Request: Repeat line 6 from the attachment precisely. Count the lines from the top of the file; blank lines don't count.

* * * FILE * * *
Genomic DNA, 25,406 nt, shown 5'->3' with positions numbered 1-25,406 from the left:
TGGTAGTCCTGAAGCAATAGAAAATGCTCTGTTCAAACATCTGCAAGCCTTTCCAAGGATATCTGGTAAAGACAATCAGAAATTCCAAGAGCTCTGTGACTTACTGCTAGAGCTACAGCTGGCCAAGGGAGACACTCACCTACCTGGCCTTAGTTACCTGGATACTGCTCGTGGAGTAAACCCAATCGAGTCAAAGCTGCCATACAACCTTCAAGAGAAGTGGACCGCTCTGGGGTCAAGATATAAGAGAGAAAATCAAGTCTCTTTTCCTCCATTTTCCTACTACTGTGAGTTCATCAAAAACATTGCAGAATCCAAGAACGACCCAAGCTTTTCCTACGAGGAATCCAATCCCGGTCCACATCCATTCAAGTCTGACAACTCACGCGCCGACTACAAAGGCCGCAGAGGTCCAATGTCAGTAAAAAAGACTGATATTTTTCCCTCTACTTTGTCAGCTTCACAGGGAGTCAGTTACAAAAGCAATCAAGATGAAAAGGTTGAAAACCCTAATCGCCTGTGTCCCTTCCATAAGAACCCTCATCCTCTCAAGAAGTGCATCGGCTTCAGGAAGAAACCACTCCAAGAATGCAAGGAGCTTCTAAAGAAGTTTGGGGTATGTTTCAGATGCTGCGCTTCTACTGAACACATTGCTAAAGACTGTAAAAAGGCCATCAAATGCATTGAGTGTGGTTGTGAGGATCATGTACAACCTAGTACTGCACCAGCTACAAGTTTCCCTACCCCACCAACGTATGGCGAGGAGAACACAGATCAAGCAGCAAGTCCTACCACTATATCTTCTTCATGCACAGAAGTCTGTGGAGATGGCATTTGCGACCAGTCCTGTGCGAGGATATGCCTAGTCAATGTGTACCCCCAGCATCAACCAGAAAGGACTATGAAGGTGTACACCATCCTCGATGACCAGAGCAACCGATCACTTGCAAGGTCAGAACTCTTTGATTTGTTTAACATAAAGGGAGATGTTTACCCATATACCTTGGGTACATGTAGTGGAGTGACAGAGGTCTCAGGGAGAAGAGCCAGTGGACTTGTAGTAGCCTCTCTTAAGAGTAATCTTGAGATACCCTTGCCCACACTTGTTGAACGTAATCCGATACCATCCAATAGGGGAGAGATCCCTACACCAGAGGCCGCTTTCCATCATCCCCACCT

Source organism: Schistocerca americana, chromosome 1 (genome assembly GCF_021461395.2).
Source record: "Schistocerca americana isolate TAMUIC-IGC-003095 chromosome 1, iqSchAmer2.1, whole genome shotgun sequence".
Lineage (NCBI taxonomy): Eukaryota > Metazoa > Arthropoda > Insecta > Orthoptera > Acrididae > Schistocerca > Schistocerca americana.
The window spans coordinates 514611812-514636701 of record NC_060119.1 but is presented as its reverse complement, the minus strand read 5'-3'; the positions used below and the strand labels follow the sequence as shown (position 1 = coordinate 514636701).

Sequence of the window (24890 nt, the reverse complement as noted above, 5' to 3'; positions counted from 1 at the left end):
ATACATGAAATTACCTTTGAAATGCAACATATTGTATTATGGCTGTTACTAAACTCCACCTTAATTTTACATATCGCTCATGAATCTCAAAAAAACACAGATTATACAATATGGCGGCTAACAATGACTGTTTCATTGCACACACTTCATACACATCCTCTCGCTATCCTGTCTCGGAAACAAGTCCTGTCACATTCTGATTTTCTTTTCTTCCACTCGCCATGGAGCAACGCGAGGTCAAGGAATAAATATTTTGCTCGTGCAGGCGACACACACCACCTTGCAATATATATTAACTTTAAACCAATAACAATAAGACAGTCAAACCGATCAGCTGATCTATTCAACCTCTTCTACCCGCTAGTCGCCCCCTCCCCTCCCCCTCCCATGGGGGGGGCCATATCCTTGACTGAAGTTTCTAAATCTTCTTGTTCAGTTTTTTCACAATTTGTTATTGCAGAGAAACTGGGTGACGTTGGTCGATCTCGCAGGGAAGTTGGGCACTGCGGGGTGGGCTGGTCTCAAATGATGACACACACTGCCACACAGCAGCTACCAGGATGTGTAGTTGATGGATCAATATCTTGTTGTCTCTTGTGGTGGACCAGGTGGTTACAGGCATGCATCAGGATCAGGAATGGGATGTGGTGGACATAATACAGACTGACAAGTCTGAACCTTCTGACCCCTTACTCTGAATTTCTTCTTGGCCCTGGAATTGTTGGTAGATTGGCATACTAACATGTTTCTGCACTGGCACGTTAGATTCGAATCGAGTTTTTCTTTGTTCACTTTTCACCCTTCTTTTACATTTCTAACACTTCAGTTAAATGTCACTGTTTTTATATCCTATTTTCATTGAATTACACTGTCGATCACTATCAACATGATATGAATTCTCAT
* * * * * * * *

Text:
The window spans coordinates 514611812-514636701 of record NC_060119.1 but is presented as its reverse complement, the minus strand read 5'-3'; the positions used below and the strand labels follow the sequence as shown (position 1 = coordinate 514636701).